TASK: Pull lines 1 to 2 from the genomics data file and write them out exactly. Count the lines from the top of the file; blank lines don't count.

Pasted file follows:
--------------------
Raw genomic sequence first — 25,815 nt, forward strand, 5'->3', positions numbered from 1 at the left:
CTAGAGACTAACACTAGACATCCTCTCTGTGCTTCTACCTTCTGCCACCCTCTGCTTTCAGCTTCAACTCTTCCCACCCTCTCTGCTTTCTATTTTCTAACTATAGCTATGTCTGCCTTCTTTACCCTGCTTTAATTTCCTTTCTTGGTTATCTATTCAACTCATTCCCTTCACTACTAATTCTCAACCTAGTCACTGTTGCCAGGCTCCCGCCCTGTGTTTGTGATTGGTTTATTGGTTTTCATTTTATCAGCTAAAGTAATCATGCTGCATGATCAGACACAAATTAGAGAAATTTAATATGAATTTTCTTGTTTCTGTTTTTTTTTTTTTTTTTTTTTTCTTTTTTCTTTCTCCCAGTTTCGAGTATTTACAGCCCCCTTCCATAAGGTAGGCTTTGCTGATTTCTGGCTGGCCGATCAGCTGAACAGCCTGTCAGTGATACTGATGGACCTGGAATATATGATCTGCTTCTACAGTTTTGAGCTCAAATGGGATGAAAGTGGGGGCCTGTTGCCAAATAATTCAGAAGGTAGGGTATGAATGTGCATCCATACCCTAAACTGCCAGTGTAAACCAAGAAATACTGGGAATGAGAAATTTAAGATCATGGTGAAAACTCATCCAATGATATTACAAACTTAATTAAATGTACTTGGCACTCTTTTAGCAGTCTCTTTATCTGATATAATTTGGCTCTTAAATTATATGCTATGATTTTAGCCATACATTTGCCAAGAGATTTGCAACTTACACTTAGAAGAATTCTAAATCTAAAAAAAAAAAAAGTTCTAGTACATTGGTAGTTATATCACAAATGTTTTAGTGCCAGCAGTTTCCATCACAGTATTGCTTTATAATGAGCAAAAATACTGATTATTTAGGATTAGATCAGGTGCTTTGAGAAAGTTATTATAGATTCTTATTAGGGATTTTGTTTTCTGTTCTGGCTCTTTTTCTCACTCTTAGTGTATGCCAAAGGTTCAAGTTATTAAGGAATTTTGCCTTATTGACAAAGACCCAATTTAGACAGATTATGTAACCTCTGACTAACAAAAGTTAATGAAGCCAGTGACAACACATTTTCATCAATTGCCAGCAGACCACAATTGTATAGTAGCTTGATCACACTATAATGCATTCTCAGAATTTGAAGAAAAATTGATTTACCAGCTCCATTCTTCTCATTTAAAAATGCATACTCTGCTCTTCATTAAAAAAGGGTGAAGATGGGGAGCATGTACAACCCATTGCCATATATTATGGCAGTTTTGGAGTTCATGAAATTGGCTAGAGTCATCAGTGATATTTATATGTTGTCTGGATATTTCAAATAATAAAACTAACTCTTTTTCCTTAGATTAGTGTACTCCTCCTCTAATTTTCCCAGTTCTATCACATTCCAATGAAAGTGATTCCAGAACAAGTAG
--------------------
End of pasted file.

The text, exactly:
Raw genomic sequence first — 25,815 nt, forward strand, 5'->3', positions numbered from 1 at the left:
CTAGAGACTAACACTAGACATCCTCTCTGTGCTTCTACCTTCTGCCACCCTCTGCTTTCAGCTTCAACTCTTCCCACCCTCTCTGCTTTCTATTTTCTAACTATAGCTATGTCTGCCTTCTTTACCCTGCTTTAATTTCCTTTCTTGGTTATCTATTCAACTCATTCCCTTCACTACTAATTCTCAACCTAGTCACTGTTGCCAGGCTCCCGCCCTGTGTTTGTGATTGGTTTATTGGTTTTCATTTTATCAGCTAAAGTAATCATGCTGCATGATCAGACACAAATTAGAGAAATTTAATATGAATTTTCTTGTTTCTGTTTTTTTTTTTTTTTTTTTTTTCTTTTTTCTTTCTCCCAGTTTCGAGTATTTACAGCCCCCTTCCATAAGGTAGGCTTTGCTGATTTCTGGCTGGCCGATCAGCTGAACAGCCTGTCAGTGATACTGATGGACCTGGAATATATGATCTGCTTCTACAGTTTTGAGCTCAAATGGGATGAAAGTGGGGGCCTGTTGCCAAATAATTCAGAAGGTAGGGTATGAATGTGCATCCATACCCTAAACTGCCAGTGTAAACCAAGAAATACTGGGAATGAGAAATTTAAGATCATGGTGAAAACTCATCCAATGATATTACAAACTTAATTAAATGTACTTGGCACTCTTTTAGCAGTCTCTTTATCTGATATAATTTGGCTCTTAAATTATATGCTATGATTTTAGCCATACATTTGCCAAGAGATTTGCAACTTACACTTAGAAGAATTCTAAATCTAAAAAAAAAAAAAGTTCTAGTACATTGGTAGTTATATCACAAATGTTTTAGTGCCAGCAGTTTCCATCACAGTATTGCTTTATAATGAGCAAAAATACTGATTATTTAGGATTAGATCAGGTGCTTTGAGAAAGTTATTATAGATTCTTATTAGGGATTTTGTTTTCTGTTCTGGCTCTTTTTCTCACTCTTAGTGTATGCCAAAGGTTCAAGTTATTAAGGAATTTTGCCTTATTGACAAAGACCCAATTTAGACAGATTATGTAACCTCTGACTAACAAAAGTTAATGAAGCCAGTGACAACACATTTTCATCAATTGCCAGCAGACCACAATTGTATAGTAGCTTGATCACACTATAATGCATTCTCAGAATTTGAAGAAAAATTGATTTACCAGCTCCATTCTTCTCATTTAAAAATGCATACTCTGCTCTTCATTAAAAAAGGGTGAAGATGGGGAGCATGTACAACCCATTGCCATATATTATGGCAGTTTTGGAGTTCATGAAATTGGCTAGAGTCATCAGTGATATTTATATGTTGTCTGGATATTTCAAATAATAAAACTAACTCTTTTTCCTTAGATTAGTGTACTCCTCCTCTAATTTTCCCAGTTCTATCACATTCCAATGAAAGTGATTCCAGAACAAGTAG